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Survey: Almost 73% of South Koreans want country to develop nukes
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Survey: Almost 73% of South Koreans want country to develop nukes
by Thomas Maresca
Washington DC (UPI) Feb 6, 2024

Roughly three out of four South Koreans think their country should develop its own nuclear weapons amid concerns about the growing threat from neighboring North Korea, according to a new survey conducted by Gallup Korea.

The poll results, which were released Monday, found that 72.8% of respondents favored South Korea having its own nuclear arsenal. The survey was commissioned by the Chey Institute for Advanced Studies, a Seoul-based thinktank.

Locals also showed extreme pessimism about the prospect of North Korea abandoning its nuclear program, with 91.1% calling it impossible -- a jump from 77.6% in the same poll last year.

Park In-kook, president of Chey Institute, said at a press conference Monday the result reflected North Korea's military advances and its constitutional change in September that declared the right to use preemptive nuclear strikes.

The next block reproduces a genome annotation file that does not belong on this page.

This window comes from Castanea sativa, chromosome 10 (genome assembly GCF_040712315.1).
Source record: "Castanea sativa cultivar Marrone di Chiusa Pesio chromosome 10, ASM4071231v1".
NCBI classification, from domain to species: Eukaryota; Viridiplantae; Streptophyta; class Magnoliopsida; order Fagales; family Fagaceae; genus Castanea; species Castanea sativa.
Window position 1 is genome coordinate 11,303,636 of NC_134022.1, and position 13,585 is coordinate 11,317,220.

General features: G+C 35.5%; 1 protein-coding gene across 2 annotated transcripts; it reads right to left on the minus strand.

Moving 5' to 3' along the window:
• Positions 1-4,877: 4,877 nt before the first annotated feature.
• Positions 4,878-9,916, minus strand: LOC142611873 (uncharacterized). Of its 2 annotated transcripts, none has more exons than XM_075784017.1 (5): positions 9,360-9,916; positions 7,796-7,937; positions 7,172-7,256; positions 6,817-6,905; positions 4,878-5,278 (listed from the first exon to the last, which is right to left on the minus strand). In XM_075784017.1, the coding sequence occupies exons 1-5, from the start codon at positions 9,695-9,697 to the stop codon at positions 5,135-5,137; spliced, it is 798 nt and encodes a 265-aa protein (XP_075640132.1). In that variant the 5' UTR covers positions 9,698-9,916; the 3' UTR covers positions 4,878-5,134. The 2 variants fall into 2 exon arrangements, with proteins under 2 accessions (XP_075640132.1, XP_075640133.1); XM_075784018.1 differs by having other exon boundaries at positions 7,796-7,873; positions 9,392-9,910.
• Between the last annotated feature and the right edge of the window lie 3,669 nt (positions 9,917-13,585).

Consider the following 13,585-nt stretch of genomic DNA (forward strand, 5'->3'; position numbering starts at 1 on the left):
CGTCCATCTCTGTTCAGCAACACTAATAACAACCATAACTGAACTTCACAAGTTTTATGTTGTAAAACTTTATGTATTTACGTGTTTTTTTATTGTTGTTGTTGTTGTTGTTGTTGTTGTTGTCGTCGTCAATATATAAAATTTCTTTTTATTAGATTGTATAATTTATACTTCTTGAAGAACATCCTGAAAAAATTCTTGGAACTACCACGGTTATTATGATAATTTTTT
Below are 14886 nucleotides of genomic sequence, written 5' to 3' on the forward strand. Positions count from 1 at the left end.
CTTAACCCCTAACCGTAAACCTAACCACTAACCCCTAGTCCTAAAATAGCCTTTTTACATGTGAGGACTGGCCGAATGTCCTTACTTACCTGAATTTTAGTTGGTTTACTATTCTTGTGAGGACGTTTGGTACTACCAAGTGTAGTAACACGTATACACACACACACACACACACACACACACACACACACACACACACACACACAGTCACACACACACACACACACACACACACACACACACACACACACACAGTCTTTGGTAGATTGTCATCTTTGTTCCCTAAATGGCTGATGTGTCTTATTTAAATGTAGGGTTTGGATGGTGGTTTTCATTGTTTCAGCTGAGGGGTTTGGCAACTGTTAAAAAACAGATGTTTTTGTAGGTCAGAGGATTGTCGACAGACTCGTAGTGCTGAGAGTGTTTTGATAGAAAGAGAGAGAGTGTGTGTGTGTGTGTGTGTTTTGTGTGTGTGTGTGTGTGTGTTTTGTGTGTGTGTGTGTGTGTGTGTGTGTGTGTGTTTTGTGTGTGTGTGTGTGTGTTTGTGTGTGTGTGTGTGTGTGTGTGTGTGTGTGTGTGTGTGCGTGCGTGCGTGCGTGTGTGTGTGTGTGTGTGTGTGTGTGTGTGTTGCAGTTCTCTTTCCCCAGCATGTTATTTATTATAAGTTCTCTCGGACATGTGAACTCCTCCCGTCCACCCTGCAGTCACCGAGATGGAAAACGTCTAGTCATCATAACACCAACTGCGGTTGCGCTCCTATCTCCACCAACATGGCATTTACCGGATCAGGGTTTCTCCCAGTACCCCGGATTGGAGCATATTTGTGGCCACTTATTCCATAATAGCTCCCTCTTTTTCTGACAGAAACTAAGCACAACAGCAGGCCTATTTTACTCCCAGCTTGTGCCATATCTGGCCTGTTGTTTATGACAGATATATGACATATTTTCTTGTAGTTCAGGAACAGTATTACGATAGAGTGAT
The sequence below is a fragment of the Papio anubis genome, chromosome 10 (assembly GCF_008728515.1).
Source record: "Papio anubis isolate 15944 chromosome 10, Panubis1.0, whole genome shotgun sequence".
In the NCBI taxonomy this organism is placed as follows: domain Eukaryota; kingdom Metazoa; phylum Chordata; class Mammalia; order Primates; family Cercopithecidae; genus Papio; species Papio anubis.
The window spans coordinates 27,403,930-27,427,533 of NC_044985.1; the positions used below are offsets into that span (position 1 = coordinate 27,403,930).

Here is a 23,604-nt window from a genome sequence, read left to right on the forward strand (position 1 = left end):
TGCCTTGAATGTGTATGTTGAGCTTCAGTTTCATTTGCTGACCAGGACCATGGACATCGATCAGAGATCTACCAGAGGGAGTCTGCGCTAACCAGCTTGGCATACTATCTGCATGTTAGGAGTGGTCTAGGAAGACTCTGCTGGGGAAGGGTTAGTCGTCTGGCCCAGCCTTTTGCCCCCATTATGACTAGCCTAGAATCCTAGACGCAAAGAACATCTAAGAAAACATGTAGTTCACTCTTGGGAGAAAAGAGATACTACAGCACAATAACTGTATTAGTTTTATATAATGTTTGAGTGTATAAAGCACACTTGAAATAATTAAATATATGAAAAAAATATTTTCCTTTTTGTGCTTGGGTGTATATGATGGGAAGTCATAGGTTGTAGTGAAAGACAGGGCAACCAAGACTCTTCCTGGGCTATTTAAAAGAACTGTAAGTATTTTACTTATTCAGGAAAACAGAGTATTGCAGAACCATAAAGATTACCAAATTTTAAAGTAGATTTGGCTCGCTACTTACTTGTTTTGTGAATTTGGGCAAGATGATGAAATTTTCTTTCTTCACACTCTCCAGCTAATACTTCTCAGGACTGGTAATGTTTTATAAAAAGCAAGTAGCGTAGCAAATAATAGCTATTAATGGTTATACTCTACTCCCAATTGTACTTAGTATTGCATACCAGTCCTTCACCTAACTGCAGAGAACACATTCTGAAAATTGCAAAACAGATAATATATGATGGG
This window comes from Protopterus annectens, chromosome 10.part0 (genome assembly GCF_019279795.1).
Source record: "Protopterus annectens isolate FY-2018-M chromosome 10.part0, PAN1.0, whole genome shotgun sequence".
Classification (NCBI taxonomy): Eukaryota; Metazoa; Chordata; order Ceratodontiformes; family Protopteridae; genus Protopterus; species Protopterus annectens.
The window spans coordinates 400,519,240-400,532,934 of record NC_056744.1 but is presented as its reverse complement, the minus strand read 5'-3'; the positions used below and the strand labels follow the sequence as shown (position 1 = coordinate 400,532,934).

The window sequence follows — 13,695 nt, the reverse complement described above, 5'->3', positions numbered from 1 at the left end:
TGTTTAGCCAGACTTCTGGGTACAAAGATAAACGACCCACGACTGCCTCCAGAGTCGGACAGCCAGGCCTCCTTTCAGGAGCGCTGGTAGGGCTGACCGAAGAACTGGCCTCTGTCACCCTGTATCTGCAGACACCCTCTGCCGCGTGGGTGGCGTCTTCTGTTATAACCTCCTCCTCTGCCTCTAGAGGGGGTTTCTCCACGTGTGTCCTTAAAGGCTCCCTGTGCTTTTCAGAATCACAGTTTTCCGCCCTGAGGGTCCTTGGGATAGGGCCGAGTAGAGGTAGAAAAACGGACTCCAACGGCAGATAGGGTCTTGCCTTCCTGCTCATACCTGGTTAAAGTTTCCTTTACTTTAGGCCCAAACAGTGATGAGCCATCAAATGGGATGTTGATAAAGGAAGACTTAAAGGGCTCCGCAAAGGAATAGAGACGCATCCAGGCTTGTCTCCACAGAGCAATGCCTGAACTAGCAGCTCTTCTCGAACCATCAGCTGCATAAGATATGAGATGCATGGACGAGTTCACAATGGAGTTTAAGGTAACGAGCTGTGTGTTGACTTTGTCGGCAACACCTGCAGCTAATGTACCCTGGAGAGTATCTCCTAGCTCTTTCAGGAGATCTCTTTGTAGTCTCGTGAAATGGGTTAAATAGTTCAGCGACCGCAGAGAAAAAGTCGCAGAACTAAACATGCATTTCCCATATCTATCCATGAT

Tensions remain at their highest in years on the Korean Peninsula, amid a flurry of weapons tests and bellicose rhetoric from Pyongyang.

In recent weeks, the North has conducted four cruise missile launches and test-fired a new solid-fuel intermediate-range ballistic missile with a hypersonic warhead.

North Korea also unveiled an underwater drone it claims is capable of detonating a nuclear weapon and fired artillery rounds near the de facto maritime border with the South, prompting evacuation orders on a pair of islands.

In a policy address in January, North Korean leader Kim Jong Un called the maritime border, known as the Northern Limit Line, "illegal" and warned the South that any violation of its territory would be considered a "war provocation." He also rejected the long-held goal of reunification with South Korea, labeling it the "primary enemy state."

Respondents to the Chey/Gallup survey, which was conducted from Dec. 15 to Jan. 10, showed a diminished faith in the United States to use its nuclear umbrella to protect the South from a North Korean attack.

Some 60.8% said that they didn't believe the United States would exercise nuclear deterrence if it involved the risk of potential nuclear attacks from North Korea against the U.S. mainland.

That negative result was 12% higher than last year, but it doesn't signal a lack of confidence in Washington as much as the evolving threat from North Korea, Park said.

"Rather than indicating a decline in trust in the U.S., this trend appears to reflect the sophistication of North Korea's nuclear weapons programs and its increasingly provocative posture," he said.

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